Contact: Ah, here it is! Just what the hiring manager was looking when they opened your resume. Contact details belong at the top of a resume, not the bottom (or anywhere else, for that matter).
Languages: Like the chart Evan used in his skills section, this graph does not tell hiring managers anything of value. Instead, it would be more effective to write something like, “English: Fluent”; “French: Expert”; Spanish: “Proficient.” And remember: ATS programs won’t recognize the bars.
Social: Hiring managers expect to see this information in the contact section of a resume, not at the very bottom corner, and they expect only professionally relevant accounts. Think about it this way: When listed on a resume, social media links should provide actual value and insights into your professional background through real examples. So give only the accounts that can help you get the job (such as LinkedIn) and highlight them at the top, along with your contact information, so they’re easy to find.
See What People are Saying About Us
Tips for choosing a resume format
A few last considerations to keep in mind when choosing the best resume format for you:
Consider your experience. Have you changed industries or job titles? Do you have gaps in your work history? Maybe you are applying for a managerial job. If so, consider bringing your skills to the forefront with a functional resume or aligning them with your work history in a combination resume. If you want to show your climb from intern to supervisor, organize your resume in the chronological format.
Consider how long you’ve been working. If you’re applying for your first job, then the chronological resume format isn’t the best choice because you have no experience to show. However, a functional resume can help you shine because your skills will have the limelight. But if you have a lot of steady work experience, a chronological resume is a good bet. And, if you’re at the top of your field, a combination resume will showcase your qualifications the best.
Consider creating two different formats and keeping them handy for other jobs. Customizing your resume for different positions includes the format you choose. For example, suppose you’re a mid-level worker with consistent job history. In that case, you should have a chronological resume handy for most jobs unless you see a managerial position that catches your eye. In that case, you might decide to use a combination resume.
What is a functional resume format?To create this type of resume, you typically start with a skills section, then follow each entry with a bullet point list of accomplishments to back it up. If you have work experience to report, list it at the bottom in reverse-chronological order.
What is a chronological resume format?You format a chronological resume in reverse-chronological order, meaning you begin with your most recent position and work backward. This way, your prospective employer can see what you’ve done lately before digging into the jobs you had when you were less experienced.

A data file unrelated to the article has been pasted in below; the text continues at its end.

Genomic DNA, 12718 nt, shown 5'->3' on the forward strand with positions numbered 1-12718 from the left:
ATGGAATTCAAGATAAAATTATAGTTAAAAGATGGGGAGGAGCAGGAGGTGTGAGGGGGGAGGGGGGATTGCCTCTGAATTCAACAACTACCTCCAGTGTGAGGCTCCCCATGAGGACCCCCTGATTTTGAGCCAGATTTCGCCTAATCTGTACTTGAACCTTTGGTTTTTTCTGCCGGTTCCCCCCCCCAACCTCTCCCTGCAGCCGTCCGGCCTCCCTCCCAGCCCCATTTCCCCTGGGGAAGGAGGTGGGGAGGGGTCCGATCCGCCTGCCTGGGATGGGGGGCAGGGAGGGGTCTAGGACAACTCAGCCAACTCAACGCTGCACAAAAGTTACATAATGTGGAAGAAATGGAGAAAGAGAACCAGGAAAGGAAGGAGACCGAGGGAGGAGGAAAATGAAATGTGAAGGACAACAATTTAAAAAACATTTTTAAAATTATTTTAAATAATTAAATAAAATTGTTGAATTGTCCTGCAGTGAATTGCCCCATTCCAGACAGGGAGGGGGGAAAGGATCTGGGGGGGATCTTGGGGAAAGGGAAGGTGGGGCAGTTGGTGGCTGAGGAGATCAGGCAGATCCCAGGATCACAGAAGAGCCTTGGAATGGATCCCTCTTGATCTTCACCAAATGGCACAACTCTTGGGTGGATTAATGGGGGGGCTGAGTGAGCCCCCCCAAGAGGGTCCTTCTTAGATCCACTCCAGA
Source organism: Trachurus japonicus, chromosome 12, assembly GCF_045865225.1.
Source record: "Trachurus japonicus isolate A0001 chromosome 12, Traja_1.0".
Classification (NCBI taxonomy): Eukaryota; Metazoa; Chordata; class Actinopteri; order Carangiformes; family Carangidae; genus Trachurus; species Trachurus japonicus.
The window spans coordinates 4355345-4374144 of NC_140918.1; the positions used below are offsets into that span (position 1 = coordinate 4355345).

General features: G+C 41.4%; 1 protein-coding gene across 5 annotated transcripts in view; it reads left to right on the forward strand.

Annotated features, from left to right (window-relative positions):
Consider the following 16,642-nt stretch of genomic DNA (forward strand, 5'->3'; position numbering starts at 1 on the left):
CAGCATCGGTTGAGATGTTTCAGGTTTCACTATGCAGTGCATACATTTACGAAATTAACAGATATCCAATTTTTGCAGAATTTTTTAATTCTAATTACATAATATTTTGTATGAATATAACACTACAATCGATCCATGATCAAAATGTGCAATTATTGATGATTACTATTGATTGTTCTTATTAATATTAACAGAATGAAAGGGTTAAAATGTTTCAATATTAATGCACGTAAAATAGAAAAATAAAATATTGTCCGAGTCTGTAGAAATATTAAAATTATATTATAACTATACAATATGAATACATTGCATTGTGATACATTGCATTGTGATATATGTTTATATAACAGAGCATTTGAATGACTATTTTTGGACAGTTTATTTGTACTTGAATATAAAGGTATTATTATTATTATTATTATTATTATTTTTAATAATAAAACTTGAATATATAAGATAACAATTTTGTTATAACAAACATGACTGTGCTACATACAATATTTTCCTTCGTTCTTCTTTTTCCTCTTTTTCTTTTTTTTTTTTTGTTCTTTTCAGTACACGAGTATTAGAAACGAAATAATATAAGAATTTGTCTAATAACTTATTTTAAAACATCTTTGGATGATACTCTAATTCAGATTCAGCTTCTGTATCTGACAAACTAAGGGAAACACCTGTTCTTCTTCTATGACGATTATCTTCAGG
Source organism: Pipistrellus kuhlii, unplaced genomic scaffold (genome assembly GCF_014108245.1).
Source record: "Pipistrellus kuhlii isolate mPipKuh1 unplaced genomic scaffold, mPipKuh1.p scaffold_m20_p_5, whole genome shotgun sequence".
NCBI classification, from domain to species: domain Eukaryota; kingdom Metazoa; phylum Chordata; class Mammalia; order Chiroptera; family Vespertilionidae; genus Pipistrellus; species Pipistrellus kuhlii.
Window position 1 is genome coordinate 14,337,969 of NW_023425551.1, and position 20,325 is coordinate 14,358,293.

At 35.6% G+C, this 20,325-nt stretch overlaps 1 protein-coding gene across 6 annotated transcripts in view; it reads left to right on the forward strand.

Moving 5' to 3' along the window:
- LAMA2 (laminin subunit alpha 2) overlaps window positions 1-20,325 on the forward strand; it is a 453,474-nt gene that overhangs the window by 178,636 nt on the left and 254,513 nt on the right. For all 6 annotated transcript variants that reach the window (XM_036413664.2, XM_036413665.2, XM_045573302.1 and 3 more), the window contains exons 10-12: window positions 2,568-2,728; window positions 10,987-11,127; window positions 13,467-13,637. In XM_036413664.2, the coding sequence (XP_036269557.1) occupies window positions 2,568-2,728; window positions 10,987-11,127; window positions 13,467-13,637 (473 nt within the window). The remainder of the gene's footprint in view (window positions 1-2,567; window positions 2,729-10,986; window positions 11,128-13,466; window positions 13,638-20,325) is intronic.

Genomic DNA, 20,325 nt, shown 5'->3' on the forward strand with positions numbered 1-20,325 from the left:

What is the standard resume format?Chronological style is usually considered the standard resume format. Recruiters are used to reviewing chronological resumes, so using this format may increase the likelihood that the hiring manager will read your document instead of passing it over.
What kind of resume format should I use?The type of resume format you choose depends on your goals and where you are in your career. You usually can’t go wrong with a classic, chronological resume, but if you’re changing careers, you may want to consider a functional or hybrid format.
Which resume format is most versatile?The hybrid resume is the most versatile. You may want to use it if you are changing careers or don’t have much experience in the field yet. The advantage of the hybrid format is that it highlights your relevant skills while preserving the familiar chronological layout.
What resume is best for an entry-level position?It’s best to use a chronological resume for an entry-level position if you have experience, perhaps as an intern or a part-time job. You can also include volunteer work and other unpaid experience in your employment history section.
Build a professional resume in minutes!
Choose from more than a dozen eye-catching professional design templates that will help you create a unique resume employers will notice.
Find the right words
Writing your resume is a snap — just use our pre-written text bullet points to showcase your skills and accomplishments.
Get step-by-step advice
We’re there for you, every step of the way. Our professional resume tips and guidance will save you time and help your resume stand out from the competition!
Format your finished resume
Our simple editing tools make it easy to get exactly the resume you want. Download in your choice of formats, then print and send as many copies as you need.